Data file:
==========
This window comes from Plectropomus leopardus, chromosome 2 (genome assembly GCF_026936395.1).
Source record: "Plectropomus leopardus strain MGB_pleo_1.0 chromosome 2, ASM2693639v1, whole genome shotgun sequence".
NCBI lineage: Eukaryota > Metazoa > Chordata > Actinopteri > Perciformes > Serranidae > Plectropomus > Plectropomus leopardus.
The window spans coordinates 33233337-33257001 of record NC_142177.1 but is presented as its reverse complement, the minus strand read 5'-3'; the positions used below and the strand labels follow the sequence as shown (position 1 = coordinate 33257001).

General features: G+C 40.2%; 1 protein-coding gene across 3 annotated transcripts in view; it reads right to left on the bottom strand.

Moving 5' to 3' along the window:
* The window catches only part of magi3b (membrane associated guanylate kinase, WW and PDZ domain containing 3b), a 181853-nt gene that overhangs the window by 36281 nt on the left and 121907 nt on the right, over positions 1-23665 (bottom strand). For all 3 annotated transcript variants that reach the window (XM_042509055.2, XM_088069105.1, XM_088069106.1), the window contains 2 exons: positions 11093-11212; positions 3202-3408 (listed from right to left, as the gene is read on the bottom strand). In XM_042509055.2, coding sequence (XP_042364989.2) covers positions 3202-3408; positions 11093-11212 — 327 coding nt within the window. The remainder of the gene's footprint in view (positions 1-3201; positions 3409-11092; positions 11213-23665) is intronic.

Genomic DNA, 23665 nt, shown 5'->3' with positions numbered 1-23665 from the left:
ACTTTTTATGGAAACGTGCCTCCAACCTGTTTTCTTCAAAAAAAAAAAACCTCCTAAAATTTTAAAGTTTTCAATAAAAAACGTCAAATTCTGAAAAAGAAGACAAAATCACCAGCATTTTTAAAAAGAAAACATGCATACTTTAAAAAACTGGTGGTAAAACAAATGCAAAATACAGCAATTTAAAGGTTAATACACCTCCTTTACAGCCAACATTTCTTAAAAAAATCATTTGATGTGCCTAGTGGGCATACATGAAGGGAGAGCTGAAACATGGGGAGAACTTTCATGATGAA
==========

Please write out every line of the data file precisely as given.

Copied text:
This window comes from Plectropomus leopardus, chromosome 2 (genome assembly GCF_026936395.1).
Source record: "Plectropomus leopardus strain MGB_pleo_1.0 chromosome 2, ASM2693639v1, whole genome shotgun sequence".
NCBI lineage: Eukaryota > Metazoa > Chordata > Actinopteri > Perciformes > Serranidae > Plectropomus > Plectropomus leopardus.
The window spans coordinates 33233337-33257001 of record NC_142177.1 but is presented as its reverse complement, the minus strand read 5'-3'; the positions used below and the strand labels follow the sequence as shown (position 1 = coordinate 33257001).

General features: G+C 40.2%; 1 protein-coding gene across 3 annotated transcripts in view; it reads right to left on the bottom strand.

Moving 5' to 3' along the window:
* The window catches only part of magi3b (membrane associated guanylate kinase, WW and PDZ domain containing 3b), a 181853-nt gene that overhangs the window by 36281 nt on the left and 121907 nt on the right, over positions 1-23665 (bottom strand). For all 3 annotated transcript variants that reach the window (XM_042509055.2, XM_088069105.1, XM_088069106.1), the window contains 2 exons: positions 11093-11212; positions 3202-3408 (listed from right to left, as the gene is read on the bottom strand). In XM_042509055.2, coding sequence (XP_042364989.2) covers positions 3202-3408; positions 11093-11212 — 327 coding nt within the window. The remainder of the gene's footprint in view (positions 1-3201; positions 3409-11092; positions 11213-23665) is intronic.

Genomic DNA, 23665 nt, shown 5'->3' with positions numbered 1-23665 from the left:
ACTTTTTATGGAAACGTGCCTCCAACCTGTTTTCTTCAAAAAAAAAAAACCTCCTAAAATTTTAAAGTTTTCAATAAAAAACGTCAAATTCTGAAAAAGAAGACAAAATCACCAGCATTTTTAAAAAGAAAACATGCATACTTTAAAAAACTGGTGGTAAAACAAATGCAAAATACAGCAATTTAAAGGTTAATACACCTCCTTTACAGCCAACATTTCTTAAAAAAATCATTTGATGTGCCTAGTGGGCATACATGAAGGGAGAGCTGAAACATGGGGAGAACTTTCATGATGAA